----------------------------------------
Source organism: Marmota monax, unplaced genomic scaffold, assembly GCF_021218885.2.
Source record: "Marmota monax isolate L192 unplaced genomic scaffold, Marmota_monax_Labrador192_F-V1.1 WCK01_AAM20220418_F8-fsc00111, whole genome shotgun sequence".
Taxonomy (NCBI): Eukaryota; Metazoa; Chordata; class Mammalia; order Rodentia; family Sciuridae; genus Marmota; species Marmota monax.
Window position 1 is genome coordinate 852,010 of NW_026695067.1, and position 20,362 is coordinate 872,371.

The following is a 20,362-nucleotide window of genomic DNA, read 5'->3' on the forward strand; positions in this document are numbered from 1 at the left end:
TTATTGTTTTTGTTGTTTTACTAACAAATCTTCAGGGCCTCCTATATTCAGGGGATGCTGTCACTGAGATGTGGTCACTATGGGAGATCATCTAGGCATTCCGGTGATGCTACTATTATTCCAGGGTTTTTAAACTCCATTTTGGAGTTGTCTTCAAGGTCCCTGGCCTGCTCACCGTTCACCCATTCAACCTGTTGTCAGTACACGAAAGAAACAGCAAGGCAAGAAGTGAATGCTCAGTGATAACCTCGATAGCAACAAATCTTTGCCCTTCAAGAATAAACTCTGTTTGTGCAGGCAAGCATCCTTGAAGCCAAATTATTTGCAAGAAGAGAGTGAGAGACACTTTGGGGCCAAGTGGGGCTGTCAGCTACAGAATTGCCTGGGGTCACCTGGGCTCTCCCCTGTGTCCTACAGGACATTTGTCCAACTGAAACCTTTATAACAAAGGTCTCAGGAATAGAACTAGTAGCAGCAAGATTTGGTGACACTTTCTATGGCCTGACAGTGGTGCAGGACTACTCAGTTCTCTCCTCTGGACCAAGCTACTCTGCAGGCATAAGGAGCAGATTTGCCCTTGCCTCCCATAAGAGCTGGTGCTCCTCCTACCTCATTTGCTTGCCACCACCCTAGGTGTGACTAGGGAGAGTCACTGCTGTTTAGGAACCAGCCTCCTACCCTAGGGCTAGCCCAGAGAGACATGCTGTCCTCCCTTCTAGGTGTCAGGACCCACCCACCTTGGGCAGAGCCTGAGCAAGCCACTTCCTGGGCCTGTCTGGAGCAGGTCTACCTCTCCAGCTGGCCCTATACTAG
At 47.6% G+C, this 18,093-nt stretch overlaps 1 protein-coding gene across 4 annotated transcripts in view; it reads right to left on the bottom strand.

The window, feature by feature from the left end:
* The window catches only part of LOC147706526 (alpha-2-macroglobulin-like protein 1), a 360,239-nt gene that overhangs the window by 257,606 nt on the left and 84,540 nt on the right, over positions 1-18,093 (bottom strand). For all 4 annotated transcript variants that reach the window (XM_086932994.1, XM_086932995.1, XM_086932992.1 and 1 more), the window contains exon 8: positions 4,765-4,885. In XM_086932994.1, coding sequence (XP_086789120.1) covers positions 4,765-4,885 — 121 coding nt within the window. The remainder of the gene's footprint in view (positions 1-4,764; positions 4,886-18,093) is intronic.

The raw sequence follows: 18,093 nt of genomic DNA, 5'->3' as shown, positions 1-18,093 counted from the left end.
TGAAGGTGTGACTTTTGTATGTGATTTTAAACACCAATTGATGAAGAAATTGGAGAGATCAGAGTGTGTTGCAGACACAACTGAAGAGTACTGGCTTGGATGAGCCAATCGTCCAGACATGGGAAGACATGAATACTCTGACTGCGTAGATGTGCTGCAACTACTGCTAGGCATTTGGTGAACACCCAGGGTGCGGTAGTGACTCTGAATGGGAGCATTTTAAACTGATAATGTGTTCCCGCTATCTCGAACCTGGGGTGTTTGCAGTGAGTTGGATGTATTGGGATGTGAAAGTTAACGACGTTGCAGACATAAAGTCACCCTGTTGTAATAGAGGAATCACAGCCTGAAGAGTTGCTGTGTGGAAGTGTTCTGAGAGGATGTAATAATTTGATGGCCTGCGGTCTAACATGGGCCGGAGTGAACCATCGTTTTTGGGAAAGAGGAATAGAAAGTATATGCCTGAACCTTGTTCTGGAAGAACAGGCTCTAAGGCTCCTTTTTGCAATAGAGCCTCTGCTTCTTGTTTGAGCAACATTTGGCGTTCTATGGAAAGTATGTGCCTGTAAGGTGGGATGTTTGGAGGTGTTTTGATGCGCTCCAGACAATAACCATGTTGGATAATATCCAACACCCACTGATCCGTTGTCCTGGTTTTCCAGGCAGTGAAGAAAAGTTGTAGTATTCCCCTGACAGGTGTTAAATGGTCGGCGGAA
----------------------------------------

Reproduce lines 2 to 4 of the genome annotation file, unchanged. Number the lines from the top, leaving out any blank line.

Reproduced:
Source record: "Marmota monax isolate L192 unplaced genomic scaffold, Marmota_monax_Labrador192_F-V1.1 WCK01_AAM20220418_F8-fsc00111, whole genome shotgun sequence".
Taxonomy (NCBI): Eukaryota; Metazoa; Chordata; class Mammalia; order Rodentia; family Sciuridae; genus Marmota; species Marmota monax.
Window position 1 is genome coordinate 852,010 of NW_026695067.1, and position 20,362 is coordinate 872,371.